Sustainable investor group representing $90 trillion mobilizes against Amazon fires

Published: Sept 11, 2019 5:29 p.m. ET

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Brazilian farmer Helio Lombardo Do Santos is seen at a burnt area of the Amazon rainforest, near Porto Velho, Rondonia state, Brazil, in late August.

By

DieterHolger

PARIS — The world’s largest responsible investor group is mounting a campaign to end the man-made fires in the Amazon rainforest.

The Principles for Responsible Investment, an organization furthering sustainable finance with more than 2,200 investor signatories representing $90 trillion, plans to release a statement on Sept. 16 signed by investors that is addressed to companies doing business there, said Fiona Reynolds, chief executive of the PRI, in an interview with Dow Jones Newswires on Wednesday.

“It will be a large number of investors who are really calling on companies that operate in the Amazon to do a better job,” Reynolds said. “They are still getting people to sign on but I know there is already a large group. Once it’s signed, we hope that others will sign on.”

Following the statement, Reynolds said it is likely that a group of investors with the PRI will meet with companies to hash out solutions to end the fires.

“Whether that’s a big collaborative engagement, which I suspect it might, or whether it’s engaging with very specific individual companies,” Reynolds said.

At the PRI’s annual conference here this week, which has been host to more than 1,800 people, concerns about the Amazon fires have been discussed by many institutional investors, including asset managers and asset owners like pension funds and insurance companies.

Fires in Brazil this year have reached their highest levels since 2010, data from Brazil’s space agency show. There have been more than 43,400 fires between January and August, double the amount of fires over the same period last year.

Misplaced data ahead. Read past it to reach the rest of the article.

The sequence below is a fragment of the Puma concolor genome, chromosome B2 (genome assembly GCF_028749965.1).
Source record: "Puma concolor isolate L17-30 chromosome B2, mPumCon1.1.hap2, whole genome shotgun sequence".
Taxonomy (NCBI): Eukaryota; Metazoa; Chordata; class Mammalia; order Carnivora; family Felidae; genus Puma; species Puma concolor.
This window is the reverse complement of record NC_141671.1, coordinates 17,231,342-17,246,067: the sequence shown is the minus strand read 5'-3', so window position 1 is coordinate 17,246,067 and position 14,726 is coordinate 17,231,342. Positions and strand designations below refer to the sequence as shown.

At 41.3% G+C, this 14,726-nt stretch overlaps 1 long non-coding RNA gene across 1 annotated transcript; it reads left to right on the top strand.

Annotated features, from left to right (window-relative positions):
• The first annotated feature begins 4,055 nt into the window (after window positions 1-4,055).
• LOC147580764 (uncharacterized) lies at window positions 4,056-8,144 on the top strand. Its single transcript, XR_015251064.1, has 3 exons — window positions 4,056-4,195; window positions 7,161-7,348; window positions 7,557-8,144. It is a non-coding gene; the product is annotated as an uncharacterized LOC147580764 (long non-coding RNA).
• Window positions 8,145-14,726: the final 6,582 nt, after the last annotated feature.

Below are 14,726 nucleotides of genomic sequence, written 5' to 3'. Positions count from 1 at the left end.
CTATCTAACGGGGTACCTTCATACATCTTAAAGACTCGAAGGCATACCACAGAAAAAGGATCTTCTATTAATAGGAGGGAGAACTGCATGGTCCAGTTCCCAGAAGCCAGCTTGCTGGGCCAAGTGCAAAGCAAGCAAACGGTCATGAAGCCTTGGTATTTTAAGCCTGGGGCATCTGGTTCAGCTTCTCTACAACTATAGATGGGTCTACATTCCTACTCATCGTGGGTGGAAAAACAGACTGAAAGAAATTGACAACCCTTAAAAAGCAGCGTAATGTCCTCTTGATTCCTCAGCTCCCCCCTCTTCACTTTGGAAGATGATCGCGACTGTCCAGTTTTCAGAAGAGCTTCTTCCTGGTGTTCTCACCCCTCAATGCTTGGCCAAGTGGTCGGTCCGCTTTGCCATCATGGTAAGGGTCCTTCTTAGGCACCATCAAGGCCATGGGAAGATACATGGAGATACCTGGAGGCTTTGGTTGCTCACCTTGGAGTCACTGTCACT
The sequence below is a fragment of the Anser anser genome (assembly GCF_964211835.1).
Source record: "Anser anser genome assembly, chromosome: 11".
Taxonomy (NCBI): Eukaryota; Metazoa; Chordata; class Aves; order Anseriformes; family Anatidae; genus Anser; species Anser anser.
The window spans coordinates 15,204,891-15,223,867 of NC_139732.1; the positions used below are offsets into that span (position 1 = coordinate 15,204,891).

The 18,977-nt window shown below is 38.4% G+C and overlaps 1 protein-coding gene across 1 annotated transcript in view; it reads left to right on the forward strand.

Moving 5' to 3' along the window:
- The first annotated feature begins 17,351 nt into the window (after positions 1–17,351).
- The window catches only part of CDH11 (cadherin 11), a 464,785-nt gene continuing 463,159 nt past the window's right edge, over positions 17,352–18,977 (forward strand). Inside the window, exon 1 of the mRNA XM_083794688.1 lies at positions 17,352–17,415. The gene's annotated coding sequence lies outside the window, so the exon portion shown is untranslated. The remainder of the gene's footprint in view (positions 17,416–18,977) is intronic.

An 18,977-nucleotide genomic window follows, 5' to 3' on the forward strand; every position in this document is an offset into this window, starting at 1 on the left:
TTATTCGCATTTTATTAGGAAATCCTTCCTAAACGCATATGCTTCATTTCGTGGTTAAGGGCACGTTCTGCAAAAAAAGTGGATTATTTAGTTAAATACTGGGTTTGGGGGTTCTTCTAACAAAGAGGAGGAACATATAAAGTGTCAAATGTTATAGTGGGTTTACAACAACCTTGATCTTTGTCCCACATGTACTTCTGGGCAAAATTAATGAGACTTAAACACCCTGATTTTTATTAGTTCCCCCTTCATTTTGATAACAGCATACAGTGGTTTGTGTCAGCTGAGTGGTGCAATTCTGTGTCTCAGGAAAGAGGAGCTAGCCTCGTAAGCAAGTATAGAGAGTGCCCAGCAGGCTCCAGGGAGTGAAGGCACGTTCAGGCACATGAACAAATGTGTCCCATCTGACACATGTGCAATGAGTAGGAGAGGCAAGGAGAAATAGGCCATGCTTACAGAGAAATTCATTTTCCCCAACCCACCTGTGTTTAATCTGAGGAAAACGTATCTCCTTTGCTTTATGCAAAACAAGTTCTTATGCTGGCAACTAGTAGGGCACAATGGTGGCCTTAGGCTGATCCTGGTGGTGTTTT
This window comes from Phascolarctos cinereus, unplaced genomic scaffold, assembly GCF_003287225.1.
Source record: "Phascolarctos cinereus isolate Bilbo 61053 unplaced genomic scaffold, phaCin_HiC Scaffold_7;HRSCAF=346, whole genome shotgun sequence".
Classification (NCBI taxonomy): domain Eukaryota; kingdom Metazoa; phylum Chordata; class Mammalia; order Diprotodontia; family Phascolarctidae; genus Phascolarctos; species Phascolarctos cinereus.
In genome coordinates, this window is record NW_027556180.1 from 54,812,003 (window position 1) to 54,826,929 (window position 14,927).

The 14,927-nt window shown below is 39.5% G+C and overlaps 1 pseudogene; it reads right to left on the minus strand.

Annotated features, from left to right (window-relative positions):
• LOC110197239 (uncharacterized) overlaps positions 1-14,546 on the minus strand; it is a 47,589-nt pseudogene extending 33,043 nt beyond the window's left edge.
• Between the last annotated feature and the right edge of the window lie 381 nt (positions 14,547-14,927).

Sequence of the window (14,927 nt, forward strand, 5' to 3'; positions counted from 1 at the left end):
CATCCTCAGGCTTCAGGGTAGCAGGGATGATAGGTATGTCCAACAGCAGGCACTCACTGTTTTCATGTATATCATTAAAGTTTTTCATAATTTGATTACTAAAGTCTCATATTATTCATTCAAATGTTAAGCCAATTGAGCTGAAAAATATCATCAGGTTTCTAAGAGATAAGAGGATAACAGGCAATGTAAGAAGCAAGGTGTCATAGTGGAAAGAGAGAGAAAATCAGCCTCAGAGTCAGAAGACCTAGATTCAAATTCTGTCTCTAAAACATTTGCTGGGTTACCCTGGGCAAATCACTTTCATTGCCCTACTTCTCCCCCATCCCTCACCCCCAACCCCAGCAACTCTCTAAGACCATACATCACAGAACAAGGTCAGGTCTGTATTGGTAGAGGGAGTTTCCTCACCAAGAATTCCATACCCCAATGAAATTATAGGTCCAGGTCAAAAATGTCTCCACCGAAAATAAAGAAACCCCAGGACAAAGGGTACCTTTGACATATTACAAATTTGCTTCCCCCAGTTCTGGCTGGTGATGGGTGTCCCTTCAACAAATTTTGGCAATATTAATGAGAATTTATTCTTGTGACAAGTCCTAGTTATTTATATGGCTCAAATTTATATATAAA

The burning of the Amazon generated an estimated 46% of Brazil’s greenhouse gas emissions in 2017, according to Sistema de Estimativa de Emissoes de Gases de Efeito Estufa, a Brazilian group that tracks GHG emissions.

“You have to look at the environmental issues as well as the emissions reduction,” Reynolds said.

Some companies have already taken action against the fires which are often set to clear land for cattle, crops and mining. In late August, VF Corp. VFC, +2.24%  , the owner of Vans, Timberland and the North Face, said it would no longer source leather from Brazil after deciding it couldn’t guarantee that all its suppliers operated sustainably.

Opinion: The worst fires in the Amazon are still to come

Coca-Cola Co. KO, +0.43%  , which makes the main ingredient for its drinks in the Amazonas state of Brazil, told Dow Jones Newswires in late August that it was speaking with companies and local governments to prevent future fires.

People “don’t want products that mean that the Amazon has been ravaged to be able to get them,” Reynolds said.

More recently H&M Hennes & Mauritz AB HM.B, -1.33%   , the world’s second-largest fashion retailer, told Dow Jones Newswires in early September it had placed a temporary ban on leather from Brazil. It said the ban would last “until there are credible assurance systems in place to verify that the leather does not contribute to environmental harm in the Amazon.”

PVH Corp. PVH, +1.03%, the owner of Calvin Klein and Tommy Hilger, said Wednesday it was “reviewing its Brazilian supply base to determine whether it is contributing to deforestation.” While Swiss food giant Nestle SA NSRGY, +0.46%   told Dow Jones Newswires in late August it was now reviewing its meat and cocoa purchases from Brazil to ensure they weren’t fueling the fires.

“We are deeply concerned about the fires in the Amazon,” a Nestle spokeswoman said at the time.

Read: Is the Amazon rainforest really Earth’s lungs? These scientists say it isn’t

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